The death of former president, Corazon Aquino on 1 August 2009 after prolonged struggle against colon cancer stirred mass mourning in the Philippines. Aquino was a woman who had achieved iconic status for her resilience in the political arena and lifelong dedication towards entrenching democratic institutions in her homeland. This was most notably demonstrated by the 1987 adoption of the Constitution which won 80 per cent of the popular vote. Aquino had spearheaded the drafting of this document which imbibed many democratic principles such as free speech, freedom of religion and due process found in the American Constitution. Aquino laboured to safeguard this Constitution during her presidency and perhaps even after. As word of constitutional reform by incumbent president Gloria Macapagal Arroyo and her allies spread in July 2009, Aquino motivated protests against these purported measures.
The primary reason for the unpopularity of these constitutional reforms was the proposal to remove term limits on elective office which would allow President Arroyo to stay in power beyond the end of her scheduled term in June 2010. Other unpopular proposals in the reforms include a transition to a federal parliamentary form of government, basing elections to the Senate or Upper House on provincial districts rather than the national level and reduction of ceilings on foreign investments and property ownership.
On 27 July 2009, President Arroyo countered mounting dissent spearheaded by the opposition, with an address to the nation that defended the policies and functioning of her administration. While she briefly touched upon the issue of constitutional reforms, she mostly took on accusations of misgovernance and negligence towards the economy. She stated in her speech that, “In 2008 up to the first quarter of 2009 we stood among only a few economies in Asia-Pacific that did not shrink. Compare this in 2001, when some of my current critics were driven out by people power, Asia was then surging but our country was on the brink of bankruptcy.” In the course of her speech, Arroyo emphasised that she had not taken office to be popular but to steer the nation and its people towards a better future. She called the vision of her critics weak and repeatedly thanked Congress for approving some of her tougher policies. These included the Cheaper Medicine law and the Securitization law which monitored new financial schemes of banks and insurance companies to prevent the kind of recklessness that has dealt a blow to western economies. In another refutation of the critic’s accusations, Arroyo stated that, “In technical education and skills training, we have invested three times that of three previous administrations combined.”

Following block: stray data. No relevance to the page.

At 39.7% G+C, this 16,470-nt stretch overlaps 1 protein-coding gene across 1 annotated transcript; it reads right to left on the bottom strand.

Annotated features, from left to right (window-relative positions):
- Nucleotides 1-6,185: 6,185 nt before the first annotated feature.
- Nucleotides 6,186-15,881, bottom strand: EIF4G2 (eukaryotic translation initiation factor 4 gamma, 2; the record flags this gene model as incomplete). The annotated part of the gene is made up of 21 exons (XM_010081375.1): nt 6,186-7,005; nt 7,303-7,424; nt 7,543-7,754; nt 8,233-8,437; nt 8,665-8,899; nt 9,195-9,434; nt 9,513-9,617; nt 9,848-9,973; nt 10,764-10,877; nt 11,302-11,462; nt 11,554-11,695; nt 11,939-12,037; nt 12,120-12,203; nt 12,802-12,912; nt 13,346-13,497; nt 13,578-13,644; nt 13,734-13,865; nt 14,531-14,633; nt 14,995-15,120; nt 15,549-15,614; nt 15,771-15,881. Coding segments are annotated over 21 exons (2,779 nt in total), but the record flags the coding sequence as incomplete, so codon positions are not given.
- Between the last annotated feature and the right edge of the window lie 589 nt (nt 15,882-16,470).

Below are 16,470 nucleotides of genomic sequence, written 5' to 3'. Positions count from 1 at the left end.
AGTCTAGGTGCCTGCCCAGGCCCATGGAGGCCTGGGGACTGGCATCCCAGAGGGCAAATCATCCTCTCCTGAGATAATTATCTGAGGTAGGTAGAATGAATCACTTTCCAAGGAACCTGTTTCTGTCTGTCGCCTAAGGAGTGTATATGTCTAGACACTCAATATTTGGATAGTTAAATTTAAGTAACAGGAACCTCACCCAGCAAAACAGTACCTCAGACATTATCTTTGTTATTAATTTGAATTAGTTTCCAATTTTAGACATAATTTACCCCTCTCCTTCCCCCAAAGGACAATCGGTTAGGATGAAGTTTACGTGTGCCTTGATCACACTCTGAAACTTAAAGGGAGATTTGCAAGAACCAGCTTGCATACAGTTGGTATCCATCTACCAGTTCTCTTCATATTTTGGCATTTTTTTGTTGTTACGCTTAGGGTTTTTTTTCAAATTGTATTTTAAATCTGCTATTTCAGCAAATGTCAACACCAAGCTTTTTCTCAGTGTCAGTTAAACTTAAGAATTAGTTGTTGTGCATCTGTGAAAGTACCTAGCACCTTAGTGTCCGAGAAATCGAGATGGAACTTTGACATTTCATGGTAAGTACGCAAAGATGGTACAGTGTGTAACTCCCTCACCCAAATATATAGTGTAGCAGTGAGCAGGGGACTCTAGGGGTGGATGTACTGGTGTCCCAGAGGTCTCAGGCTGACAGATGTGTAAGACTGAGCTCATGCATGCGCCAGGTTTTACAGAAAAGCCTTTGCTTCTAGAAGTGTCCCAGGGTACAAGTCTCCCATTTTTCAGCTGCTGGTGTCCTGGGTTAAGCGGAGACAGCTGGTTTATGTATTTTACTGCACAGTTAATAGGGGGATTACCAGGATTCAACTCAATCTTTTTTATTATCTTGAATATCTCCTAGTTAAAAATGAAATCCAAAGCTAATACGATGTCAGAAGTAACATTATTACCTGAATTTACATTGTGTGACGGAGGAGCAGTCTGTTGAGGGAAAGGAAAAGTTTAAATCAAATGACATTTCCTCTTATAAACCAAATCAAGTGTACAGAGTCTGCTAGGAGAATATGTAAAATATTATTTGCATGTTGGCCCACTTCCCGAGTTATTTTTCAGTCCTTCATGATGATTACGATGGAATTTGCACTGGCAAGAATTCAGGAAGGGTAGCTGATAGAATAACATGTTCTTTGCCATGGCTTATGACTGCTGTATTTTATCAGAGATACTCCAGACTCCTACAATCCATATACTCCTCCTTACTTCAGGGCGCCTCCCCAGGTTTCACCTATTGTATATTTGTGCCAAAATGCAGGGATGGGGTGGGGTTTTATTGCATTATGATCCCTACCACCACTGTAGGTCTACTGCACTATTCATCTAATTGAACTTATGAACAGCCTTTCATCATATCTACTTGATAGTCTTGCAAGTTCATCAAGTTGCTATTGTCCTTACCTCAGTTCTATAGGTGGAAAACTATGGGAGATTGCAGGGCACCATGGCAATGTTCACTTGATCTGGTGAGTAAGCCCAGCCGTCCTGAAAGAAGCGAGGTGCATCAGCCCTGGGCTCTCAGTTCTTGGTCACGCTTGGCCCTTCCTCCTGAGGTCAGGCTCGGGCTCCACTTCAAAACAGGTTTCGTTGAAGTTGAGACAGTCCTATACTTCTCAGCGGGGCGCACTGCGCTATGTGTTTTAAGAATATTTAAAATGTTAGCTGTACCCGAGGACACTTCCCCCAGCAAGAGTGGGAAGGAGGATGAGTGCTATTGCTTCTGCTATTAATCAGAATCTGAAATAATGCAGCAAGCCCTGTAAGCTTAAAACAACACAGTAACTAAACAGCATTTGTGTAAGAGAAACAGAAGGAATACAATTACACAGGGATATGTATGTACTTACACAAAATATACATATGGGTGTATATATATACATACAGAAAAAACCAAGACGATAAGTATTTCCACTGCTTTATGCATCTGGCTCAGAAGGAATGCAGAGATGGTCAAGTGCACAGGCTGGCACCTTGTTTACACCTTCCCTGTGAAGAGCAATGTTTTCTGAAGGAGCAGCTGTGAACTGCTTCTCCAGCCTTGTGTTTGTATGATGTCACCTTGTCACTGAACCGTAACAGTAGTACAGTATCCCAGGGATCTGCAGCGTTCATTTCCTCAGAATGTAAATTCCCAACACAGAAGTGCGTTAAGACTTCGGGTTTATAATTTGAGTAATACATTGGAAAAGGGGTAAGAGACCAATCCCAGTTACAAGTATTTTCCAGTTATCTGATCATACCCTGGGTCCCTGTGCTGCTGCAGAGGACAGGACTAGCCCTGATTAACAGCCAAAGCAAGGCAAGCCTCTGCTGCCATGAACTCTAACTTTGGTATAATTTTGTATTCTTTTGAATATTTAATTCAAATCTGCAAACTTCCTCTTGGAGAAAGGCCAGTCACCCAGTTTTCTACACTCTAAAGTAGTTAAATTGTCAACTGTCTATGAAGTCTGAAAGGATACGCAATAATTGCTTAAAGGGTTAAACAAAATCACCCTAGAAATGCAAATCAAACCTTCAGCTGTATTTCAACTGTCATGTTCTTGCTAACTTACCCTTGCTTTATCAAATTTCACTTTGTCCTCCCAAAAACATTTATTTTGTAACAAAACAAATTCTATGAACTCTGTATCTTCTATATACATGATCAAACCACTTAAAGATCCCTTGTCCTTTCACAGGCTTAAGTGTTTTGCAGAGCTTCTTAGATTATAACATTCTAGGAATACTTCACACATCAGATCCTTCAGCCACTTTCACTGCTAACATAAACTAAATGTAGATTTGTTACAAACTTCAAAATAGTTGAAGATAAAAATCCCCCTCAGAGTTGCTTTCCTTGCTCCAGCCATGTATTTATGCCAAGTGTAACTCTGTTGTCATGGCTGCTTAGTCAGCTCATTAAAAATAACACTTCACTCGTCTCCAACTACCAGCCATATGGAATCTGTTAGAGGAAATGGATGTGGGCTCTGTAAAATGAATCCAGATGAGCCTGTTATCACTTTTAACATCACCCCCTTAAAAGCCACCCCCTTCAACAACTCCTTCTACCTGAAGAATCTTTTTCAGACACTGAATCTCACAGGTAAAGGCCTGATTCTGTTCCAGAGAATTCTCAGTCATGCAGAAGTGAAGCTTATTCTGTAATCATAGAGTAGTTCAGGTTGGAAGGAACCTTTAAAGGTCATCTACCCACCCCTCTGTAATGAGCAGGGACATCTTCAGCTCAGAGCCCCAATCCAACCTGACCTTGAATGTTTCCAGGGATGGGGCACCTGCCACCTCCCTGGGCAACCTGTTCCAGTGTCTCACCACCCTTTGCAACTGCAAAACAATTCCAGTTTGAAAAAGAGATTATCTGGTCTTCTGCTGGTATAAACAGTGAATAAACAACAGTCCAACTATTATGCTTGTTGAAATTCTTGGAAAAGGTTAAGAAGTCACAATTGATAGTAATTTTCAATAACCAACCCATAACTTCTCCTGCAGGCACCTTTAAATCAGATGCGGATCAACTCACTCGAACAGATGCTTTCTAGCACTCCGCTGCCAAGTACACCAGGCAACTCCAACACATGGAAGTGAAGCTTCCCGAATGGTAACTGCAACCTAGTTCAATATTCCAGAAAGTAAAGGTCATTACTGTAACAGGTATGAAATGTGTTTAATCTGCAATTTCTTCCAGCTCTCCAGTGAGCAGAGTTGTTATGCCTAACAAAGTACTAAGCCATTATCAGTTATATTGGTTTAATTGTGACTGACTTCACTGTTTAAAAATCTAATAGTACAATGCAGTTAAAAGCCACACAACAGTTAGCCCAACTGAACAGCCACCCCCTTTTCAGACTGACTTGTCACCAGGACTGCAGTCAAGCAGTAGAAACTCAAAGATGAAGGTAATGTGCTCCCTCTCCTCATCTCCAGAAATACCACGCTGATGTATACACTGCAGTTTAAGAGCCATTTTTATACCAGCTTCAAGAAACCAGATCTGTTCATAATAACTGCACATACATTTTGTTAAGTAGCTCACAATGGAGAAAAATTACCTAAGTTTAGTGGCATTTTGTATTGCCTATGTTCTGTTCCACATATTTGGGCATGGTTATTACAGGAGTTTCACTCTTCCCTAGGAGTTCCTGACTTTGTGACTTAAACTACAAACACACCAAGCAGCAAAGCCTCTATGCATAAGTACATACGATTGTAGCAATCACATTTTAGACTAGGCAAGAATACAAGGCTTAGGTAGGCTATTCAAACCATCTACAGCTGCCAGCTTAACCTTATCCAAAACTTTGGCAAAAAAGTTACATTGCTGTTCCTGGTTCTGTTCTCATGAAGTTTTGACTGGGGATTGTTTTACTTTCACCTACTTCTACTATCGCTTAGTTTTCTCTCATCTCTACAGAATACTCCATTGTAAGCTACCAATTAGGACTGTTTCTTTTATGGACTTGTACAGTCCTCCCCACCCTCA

Like Corazon Aquino, Arroyo too has survived coup attempts by seditious factions of the military. Addressing allegations of dictatorial rule, Arroyo defended her management of the coup crisis as strong governance and further stated that she was prepared to defend democracy with arms when it was threatened with violence. She also clarified that she had no designs of extending her time in office beyond the allotted term and encouraged the nation to partake in the best exercise of democracy, i.e. voting. She mentioned the upcoming meeting with President Obama and Philippines being the first Southeast Asian nation invited by the new US administration to the White House.
Despite these firm dismissals of criticisms against her government, disparaging accounts of the unscrupulous conduct of her administration abound. The recent plummeting of Arroyo’s approval ratings lends some credibility to these charges of corruption, mismanagement of government funds and the economy. Critics point out that despite Arroyo’s self appraisals, the growth of the economy had indeed slowed and that most foreign direct investments have been aimed at the business process outsourcing industry. Moreover they allege that it is remittances from nearly 10 million workers abroad, who have gone overseas due to lack of opportunities at home, that have truly sustained the economy. Additionally, a joint statement issued by a consortium of businesses condemned the recent resolution regarding voting procedures on constitutional reforms. The group stated, “ We are appalled at the indecency and blatant disregard of the Filipino people’s will displayed by the House of Representatives in its adoption of House Resolution No. 1109 that allows itself to convene as a constituent assembly to amend the Constitution, without the necessary participation of the Senate.”
While both Aquino and Arroyo came to power after reign by incompetent administrations and as a result of popular people’s uprisings, there are vast differences in their attitudes to democracy. Arroyo may seem like the easier candidate to malign in this regard, but there just as many in Philippine citizenry that appreciate what she has done for the economy, particularly in wake of the world economic crisis. There is undisputed reverence for the late Corazon Aquino and her contribution to democracy building in the Philippines, nevertheless the strong rhetoric of the incumbent president is also likely to influence the evolution of democratic discourse in Philippines.